Keeping in tune with the current trend of independent auteur's exploring the realm of children's films, Wes Anderson's Fantastic Mr. Fox is commercially viable, yet distinguishable as a product of the divisive, film-school savant.
It's a quietly funny, beautifully animated film, with it's autumnal stop-motion palette and intricately designed character models and top-shelf voice work. It moves quickly, spouts its post-grad geeky dialogue (written by Wes Anderson and Noah Bumbach) efficiently, all the while easily sharing the identifiable characteristics of Anderson's live-action works - family politics, love, dysfunction, staying true to yourself, etc. It also has a lovely and eccentrically-accented Alexandre Desplat score, which will largely go unnoticed because, well, this is hardly a 'prestige' picture.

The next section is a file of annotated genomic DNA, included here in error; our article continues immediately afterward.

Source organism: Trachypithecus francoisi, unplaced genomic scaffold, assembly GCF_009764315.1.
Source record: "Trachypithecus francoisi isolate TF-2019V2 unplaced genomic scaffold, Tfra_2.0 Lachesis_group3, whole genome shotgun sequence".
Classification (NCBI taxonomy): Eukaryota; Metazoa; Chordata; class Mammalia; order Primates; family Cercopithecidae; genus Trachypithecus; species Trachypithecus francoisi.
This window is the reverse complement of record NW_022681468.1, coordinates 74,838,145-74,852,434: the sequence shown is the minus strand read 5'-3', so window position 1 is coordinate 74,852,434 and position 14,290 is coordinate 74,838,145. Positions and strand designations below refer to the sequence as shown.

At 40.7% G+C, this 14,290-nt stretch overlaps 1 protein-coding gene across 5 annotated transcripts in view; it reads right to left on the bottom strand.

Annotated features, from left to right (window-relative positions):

In adapting the Roald Dahl children's book of the same name, Anderson and Bumbach have stayed true to the author's original vision while expanding on its themes of a fox, his family, and a trio of cantankerous shotgun-wielding farmers. It has a hipster-current of inside comedy as well as broad geriatrics and it works. It works as a Wes Anderson thing and it works as a family-friendly, mass-consumed thing. A film that knows what it is, made with care and restraint. Essentially, it's a ship that sets its course to eschew the murky waters to arrive without a hitch, opposed to perhaps taking the risky high-road and reaping the benefits.